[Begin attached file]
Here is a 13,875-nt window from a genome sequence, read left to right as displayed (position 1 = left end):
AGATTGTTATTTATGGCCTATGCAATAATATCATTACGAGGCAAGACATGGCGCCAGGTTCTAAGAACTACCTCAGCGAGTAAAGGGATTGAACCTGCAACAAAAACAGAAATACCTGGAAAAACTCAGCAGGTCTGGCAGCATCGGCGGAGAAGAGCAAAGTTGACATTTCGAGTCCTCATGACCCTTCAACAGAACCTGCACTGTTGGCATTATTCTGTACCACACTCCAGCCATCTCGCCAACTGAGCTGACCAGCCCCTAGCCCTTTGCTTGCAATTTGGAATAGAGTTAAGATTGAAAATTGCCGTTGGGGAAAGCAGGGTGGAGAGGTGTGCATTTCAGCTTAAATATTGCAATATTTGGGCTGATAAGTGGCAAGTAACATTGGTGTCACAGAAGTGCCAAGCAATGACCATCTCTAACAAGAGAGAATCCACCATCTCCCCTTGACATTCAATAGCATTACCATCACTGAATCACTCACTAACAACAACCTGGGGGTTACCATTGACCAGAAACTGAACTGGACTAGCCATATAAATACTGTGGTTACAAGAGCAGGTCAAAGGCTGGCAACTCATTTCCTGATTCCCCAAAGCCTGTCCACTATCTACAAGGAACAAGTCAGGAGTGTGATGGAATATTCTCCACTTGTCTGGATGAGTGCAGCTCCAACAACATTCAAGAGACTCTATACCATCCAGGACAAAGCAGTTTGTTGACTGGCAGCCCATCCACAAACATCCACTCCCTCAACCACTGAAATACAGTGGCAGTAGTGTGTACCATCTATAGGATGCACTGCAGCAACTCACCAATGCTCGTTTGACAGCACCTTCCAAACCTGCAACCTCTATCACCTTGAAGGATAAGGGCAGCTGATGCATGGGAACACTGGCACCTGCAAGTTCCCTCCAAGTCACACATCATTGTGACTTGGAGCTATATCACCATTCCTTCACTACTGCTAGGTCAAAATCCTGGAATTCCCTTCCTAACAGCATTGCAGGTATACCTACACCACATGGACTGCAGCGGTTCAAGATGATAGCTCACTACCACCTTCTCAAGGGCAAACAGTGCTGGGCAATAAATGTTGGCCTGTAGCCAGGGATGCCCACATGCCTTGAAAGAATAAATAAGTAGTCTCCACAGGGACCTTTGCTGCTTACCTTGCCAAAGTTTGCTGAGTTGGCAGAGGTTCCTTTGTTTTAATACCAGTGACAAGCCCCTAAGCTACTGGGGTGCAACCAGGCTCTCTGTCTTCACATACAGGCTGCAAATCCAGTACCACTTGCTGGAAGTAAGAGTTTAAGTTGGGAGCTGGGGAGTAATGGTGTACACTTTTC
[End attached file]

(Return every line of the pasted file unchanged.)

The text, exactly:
Here is a 13,875-nt window from a genome sequence, read left to right as displayed (position 1 = left end):
AGATTGTTATTTATGGCCTATGCAATAATATCATTACGAGGCAAGACATGGCGCCAGGTTCTAAGAACTACCTCAGCGAGTAAAGGGATTGAACCTGCAACAAAAACAGAAATACCTGGAAAAACTCAGCAGGTCTGGCAGCATCGGCGGAGAAGAGCAAAGTTGACATTTCGAGTCCTCATGACCCTTCAACAGAACCTGCACTGTTGGCATTATTCTGTACCACACTCCAGCCATCTCGCCAACTGAGCTGACCAGCCCCTAGCCCTTTGCTTGCAATTTGGAATAGAGTTAAGATTGAAAATTGCCGTTGGGGAAAGCAGGGTGGAGAGGTGTGCATTTCAGCTTAAATATTGCAATATTTGGGCTGATAAGTGGCAAGTAACATTGGTGTCACAGAAGTGCCAAGCAATGACCATCTCTAACAAGAGAGAATCCACCATCTCCCCTTGACATTCAATAGCATTACCATCACTGAATCACTCACTAACAACAACCTGGGGGTTACCATTGACCAGAAACTGAACTGGACTAGCCATATAAATACTGTGGTTACAAGAGCAGGTCAAAGGCTGGCAACTCATTTCCTGATTCCCCAAAGCCTGTCCACTATCTACAAGGAACAAGTCAGGAGTGTGATGGAATATTCTCCACTTGTCTGGATGAGTGCAGCTCCAACAACATTCAAGAGACTCTATACCATCCAGGACAAAGCAGTTTGTTGACTGGCAGCCCATCCACAAACATCCACTCCCTCAACCACTGAAATACAGTGGCAGTAGTGTGTACCATCTATAGGATGCACTGCAGCAACTCACCAATGCTCGTTTGACAGCACCTTCCAAACCTGCAACCTCTATCACCTTGAAGGATAAGGGCAGCTGATGCATGGGAACACTGGCACCTGCAAGTTCCCTCCAAGTCACACATCATTGTGACTTGGAGCTATATCACCATTCCTTCACTACTGCTAGGTCAAAATCCTGGAATTCCCTTCCTAACAGCATTGCAGGTATACCTACACCACATGGACTGCAGCGGTTCAAGATGATAGCTCACTACCACCTTCTCAAGGGCAAACAGTGCTGGGCAATAAATGTTGGCCTGTAGCCAGGGATGCCCACATGCCTTGAAAGAATAAATAAGTAGTCTCCACAGGGACCTTTGCTGCTTACCTTGCCAAAGTTTGCTGAGTTGGCAGAGGTTCCTTTGTTTTAATACCAGTGACAAGCCCCTAAGCTACTGGGGTGCAACCAGGCTCTCTGTCTTCACATACAGGCTGCAAATCCAGTACCACTTGCTGGAAGTAAGAGTTTAAGTTGGGAGCTGGGGAGTAATGGTGTACACTTTTC